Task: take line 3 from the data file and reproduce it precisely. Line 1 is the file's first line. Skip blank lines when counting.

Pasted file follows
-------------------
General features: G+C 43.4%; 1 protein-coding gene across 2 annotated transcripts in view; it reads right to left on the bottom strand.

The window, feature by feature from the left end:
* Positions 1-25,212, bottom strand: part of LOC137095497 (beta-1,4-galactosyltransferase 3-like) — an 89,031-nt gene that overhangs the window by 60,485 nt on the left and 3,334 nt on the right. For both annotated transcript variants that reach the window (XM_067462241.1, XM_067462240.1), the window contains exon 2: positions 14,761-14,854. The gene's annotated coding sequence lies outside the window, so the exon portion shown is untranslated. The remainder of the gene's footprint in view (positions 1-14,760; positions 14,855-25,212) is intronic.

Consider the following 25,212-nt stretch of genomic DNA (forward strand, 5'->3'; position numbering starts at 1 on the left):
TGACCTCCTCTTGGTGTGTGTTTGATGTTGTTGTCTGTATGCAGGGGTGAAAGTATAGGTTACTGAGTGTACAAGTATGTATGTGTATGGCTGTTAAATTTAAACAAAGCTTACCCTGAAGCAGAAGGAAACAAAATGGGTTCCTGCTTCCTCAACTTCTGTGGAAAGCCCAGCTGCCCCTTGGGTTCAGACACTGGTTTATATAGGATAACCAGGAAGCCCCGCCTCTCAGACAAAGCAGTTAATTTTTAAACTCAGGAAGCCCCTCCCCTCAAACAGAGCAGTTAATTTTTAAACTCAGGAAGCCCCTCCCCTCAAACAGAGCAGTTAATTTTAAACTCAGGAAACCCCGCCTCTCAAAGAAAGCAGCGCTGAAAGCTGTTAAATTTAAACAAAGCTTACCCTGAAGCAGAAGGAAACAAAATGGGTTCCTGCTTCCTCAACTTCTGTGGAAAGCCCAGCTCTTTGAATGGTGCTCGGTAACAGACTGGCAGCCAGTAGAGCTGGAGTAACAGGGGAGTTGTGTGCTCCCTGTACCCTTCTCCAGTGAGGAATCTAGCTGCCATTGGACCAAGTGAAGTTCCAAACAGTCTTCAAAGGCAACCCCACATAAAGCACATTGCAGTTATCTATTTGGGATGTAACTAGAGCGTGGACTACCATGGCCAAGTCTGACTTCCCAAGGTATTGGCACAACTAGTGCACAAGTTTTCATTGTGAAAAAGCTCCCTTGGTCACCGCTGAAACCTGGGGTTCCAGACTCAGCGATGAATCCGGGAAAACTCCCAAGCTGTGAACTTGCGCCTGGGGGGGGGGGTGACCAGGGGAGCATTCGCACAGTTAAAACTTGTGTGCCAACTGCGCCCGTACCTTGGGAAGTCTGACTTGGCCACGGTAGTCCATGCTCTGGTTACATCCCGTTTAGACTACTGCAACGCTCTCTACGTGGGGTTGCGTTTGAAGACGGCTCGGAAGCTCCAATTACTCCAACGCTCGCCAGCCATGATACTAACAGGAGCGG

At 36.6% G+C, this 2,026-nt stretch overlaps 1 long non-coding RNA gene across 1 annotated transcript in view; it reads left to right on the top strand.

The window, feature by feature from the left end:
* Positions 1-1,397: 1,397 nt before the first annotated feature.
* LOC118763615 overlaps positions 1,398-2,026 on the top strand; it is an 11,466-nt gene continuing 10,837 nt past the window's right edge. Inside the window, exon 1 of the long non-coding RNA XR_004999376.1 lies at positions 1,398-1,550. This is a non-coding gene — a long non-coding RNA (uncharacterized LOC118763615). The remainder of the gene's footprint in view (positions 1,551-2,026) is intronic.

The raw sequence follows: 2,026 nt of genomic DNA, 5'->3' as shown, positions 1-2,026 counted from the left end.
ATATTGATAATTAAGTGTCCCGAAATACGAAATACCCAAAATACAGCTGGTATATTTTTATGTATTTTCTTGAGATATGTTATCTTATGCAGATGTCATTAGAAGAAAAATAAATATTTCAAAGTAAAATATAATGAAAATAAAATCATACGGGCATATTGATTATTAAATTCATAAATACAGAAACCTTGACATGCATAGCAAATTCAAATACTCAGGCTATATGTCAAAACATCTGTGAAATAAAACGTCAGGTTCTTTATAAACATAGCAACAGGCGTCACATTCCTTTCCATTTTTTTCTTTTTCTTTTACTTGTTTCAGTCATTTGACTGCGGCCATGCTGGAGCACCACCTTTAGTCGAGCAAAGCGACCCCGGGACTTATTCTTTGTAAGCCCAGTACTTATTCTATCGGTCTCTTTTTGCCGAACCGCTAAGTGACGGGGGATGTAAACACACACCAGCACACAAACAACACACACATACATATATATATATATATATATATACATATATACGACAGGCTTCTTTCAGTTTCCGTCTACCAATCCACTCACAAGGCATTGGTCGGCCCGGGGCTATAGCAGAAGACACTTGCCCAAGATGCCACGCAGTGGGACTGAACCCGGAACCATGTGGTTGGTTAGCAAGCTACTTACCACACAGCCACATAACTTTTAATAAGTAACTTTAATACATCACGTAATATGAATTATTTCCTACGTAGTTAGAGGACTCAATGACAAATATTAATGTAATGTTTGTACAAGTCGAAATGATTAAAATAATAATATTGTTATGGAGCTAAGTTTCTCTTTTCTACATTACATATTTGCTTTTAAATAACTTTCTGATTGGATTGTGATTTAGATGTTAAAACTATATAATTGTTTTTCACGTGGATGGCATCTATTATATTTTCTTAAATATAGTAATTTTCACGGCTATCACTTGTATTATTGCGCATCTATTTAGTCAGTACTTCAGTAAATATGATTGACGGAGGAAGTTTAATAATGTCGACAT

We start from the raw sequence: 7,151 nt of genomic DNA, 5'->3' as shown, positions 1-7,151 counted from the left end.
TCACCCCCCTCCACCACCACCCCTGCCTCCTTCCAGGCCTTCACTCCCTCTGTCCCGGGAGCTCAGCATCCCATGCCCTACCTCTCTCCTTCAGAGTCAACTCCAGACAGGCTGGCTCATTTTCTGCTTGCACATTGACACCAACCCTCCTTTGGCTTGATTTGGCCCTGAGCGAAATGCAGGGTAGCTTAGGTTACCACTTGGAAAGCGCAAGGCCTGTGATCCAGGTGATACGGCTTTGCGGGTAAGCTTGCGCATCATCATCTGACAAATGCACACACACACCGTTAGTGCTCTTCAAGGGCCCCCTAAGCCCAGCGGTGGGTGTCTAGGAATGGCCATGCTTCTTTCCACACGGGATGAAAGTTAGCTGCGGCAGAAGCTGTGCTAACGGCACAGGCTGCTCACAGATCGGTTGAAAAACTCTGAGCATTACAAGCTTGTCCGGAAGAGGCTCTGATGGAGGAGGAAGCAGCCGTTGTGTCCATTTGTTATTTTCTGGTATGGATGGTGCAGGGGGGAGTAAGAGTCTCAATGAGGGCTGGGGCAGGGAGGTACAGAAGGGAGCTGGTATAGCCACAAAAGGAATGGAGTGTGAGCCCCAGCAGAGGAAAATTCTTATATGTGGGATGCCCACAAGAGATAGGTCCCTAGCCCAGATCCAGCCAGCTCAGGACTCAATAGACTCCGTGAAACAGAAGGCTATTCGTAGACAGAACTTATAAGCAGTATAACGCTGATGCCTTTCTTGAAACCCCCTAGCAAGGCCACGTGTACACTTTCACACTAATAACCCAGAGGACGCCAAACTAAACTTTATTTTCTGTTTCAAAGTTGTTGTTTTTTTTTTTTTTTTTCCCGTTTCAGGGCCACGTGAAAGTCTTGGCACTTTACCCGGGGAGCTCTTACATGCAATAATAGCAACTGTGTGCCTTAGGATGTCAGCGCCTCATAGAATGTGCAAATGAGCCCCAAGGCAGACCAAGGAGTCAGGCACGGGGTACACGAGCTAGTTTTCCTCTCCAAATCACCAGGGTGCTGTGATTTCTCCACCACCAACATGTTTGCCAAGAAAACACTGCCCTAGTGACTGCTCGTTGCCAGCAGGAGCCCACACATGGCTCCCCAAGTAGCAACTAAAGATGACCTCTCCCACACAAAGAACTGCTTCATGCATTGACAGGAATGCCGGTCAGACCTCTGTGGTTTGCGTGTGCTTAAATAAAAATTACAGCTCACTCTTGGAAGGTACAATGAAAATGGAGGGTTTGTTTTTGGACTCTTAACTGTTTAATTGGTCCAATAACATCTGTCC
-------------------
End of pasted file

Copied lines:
* Positions 1-25,212, bottom strand: part of LOC137095497 (beta-1,4-galactosyltransferase 3-like) — an 89,031-nt gene that overhangs the window by 60,485 nt on the left and 3,334 nt on the right. For both annotated transcript variants that reach the window (XM_067462241.1, XM_067462240.1), the window contains exon 2: positions 14,761-14,854. The gene's annotated coding sequence lies outside the window, so the exon portion shown is untranslated. The remainder of the gene's footprint in view (positions 1-14,760; positions 14,855-25,212) is intronic.